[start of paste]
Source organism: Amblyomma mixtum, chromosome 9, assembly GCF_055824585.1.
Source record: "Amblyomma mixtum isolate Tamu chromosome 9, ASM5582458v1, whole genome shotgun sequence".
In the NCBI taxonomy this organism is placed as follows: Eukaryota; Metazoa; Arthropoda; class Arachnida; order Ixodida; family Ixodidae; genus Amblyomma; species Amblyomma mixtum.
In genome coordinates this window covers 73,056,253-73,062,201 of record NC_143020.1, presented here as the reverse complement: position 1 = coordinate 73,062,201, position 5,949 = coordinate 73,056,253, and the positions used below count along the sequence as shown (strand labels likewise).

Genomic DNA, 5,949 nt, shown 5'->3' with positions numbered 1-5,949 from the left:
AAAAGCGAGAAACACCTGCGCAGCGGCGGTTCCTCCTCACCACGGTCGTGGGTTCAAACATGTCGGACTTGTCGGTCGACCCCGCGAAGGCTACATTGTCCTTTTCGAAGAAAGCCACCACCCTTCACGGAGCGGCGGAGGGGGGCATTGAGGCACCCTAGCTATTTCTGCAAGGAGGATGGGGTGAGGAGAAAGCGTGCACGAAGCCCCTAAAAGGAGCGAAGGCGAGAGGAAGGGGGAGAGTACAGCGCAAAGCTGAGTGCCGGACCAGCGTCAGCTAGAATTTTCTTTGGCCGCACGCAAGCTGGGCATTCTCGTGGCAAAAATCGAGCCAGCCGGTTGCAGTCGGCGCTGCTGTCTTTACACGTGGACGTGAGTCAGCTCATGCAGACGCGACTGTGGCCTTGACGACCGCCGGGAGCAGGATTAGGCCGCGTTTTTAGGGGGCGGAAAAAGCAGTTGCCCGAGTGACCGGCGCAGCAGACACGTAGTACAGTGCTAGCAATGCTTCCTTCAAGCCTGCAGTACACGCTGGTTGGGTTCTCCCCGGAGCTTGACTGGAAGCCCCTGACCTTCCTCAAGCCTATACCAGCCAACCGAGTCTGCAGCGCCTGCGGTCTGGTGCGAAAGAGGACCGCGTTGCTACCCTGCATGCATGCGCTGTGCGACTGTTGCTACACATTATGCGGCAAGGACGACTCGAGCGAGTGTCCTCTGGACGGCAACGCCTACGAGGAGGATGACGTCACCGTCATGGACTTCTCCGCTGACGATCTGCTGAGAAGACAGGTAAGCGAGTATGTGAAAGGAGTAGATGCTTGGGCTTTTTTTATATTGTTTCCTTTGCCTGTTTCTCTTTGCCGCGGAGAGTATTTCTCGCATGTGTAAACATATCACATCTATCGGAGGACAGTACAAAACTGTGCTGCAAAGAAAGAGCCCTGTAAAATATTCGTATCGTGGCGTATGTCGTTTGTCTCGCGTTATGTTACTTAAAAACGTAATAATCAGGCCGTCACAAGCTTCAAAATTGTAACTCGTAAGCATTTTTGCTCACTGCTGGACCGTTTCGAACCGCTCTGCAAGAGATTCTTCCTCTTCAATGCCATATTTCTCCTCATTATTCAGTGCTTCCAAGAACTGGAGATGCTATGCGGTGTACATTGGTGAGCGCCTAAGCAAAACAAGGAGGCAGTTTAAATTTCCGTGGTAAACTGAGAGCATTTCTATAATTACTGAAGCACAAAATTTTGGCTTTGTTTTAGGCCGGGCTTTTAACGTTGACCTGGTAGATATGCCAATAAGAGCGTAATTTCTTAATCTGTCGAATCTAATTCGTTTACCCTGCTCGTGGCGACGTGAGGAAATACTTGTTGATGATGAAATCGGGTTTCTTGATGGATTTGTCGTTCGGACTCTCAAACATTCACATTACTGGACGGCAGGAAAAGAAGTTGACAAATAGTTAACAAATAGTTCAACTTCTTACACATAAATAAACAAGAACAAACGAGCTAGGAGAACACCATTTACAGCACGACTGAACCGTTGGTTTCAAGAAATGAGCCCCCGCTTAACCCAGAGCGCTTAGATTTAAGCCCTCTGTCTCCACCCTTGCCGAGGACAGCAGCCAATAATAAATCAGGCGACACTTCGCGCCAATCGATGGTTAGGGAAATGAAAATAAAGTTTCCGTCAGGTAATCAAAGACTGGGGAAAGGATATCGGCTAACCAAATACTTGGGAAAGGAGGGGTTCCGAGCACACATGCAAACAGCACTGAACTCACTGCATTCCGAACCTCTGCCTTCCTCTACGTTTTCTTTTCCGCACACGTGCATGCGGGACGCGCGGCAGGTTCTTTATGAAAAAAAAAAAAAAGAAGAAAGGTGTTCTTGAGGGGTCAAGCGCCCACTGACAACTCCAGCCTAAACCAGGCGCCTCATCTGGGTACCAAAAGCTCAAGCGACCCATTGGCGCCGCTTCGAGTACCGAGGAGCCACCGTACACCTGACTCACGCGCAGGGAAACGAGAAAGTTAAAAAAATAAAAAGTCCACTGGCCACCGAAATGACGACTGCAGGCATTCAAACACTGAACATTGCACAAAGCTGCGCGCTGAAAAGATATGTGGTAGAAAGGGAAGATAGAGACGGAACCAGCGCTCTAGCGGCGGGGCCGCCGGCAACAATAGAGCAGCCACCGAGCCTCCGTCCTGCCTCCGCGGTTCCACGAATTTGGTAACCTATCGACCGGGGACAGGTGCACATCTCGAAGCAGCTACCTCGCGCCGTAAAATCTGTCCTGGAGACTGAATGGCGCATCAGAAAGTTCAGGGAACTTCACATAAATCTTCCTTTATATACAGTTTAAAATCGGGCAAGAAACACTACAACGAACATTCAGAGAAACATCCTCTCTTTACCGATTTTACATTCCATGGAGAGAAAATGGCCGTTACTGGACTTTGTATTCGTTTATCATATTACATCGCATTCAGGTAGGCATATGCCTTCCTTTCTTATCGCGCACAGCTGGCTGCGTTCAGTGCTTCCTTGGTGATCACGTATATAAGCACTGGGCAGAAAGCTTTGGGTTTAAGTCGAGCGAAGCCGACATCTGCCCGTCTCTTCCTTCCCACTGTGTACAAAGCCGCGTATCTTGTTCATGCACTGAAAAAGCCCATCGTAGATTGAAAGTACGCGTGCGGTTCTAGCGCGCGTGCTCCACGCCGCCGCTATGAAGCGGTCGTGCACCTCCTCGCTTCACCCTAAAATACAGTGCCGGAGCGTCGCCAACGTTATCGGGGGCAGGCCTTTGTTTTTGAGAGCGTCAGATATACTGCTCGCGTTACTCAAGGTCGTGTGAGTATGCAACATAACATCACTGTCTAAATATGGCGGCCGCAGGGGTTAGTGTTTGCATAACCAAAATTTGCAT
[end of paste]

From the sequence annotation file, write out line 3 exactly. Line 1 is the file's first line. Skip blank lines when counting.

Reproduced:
In the NCBI taxonomy this organism is placed as follows: Eukaryota; Metazoa; Arthropoda; class Arachnida; order Ixodida; family Ixodidae; genus Amblyomma; species Amblyomma mixtum.